The sweet, delicious light.

Darkness Redefined – Final Thoughts

Carl Jung said, “One does not become enlightened by imagining figures of light, but by making the darkness conscious.”

While I’m far from enlightened, I now know darkness. I know it. I thought darkness was the week my wife walked out, my business partnership dissolved, and I went to my first AA meeting. That wasn’t darkness—that was change. I thought darkness was years of numbing myself with drugs, alcohol, and sex. That wasn’t darkness—that was avoidance. I thought it was the years I spent in a relationship with a pathological woman. That wasn’t darkness, either—that was codependence. I even thought it was my upbringing. That too wasn’t darkness—that was life.

I now know darkness is complete freedom. It is the ability to express yourself in every way you’re currently afraid to or feel that you can’t. It is intimacy without a trace of judgement. It is purity. It is love. It is partnership. It is your deepest, most sacred secrets splashed across the headlines of the morning newspaper—and yet you’re more than fine with it, you’re untouchable. It’s the opportunity to be the “you” that you don’t bring out in public. The you that secretly feels “they” must have done something to deserve what happened to them. The you that hates, that curses, that fantasizes wildly, and plots and schemes heartlessly.

In first week I was out, I spoke with a number of people and relayed the freedom I experienced during my month of darkness. The freedom to say anything and everything on my mind no matter how vulgar, inappropriate, sick, or twisted. The ability to lie on my back and vengefully concoct the destruction of entire cities, to wield the crosshairs of karma into people’s lives with surgical efficiency and unbridled brutality. To be free of the thought, “Thank god, no one knows what I’m thinking about right now.”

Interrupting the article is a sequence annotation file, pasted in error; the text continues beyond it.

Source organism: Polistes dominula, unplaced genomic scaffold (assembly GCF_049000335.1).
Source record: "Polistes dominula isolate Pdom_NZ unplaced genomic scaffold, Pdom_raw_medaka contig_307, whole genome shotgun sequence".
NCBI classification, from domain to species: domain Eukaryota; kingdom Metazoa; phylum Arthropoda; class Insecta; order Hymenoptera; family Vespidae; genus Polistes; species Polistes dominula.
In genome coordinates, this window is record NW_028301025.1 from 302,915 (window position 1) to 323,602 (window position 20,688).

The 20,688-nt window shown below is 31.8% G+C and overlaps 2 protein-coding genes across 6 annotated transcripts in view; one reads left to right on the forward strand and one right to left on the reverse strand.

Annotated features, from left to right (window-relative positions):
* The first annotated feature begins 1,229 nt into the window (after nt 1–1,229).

Until you know your darkness, you don’t know a fucking thing. Love and light are but half the coin of Truth. The half the vast majority of the New Age community writes about in warm fuzzy books, helping people feel better for a minute but in the end doing them a disservice—creating nothing more than page after page of spiritual Hallmark cards. Thanks, but no thanks. Go all in and be honest about darkness or at least admit your half measures.

When I shared my experience of freedom, many listeners broke down and cried at the obvious distance between the freedom I expressed and the constraints under which they lived their lives—self-imposed constraints on a mental and emotional level, societal constraints on the physical level. And while I’m certainly not advocating anarchy and lawlessness on the physical plane, I do believe in it wholeheartedly on the spiritual one.

Be willing to walk into any room in your life, no matter how dark, and sit there. Get intimate with your own darkness. Love it. Learn from it. Express it. Let it inspire you. Don’t run from it in any way. Sit in it for as long as it takes until you find the Truth that lies within it.

Cheers from both the darkness and the light.

– Traver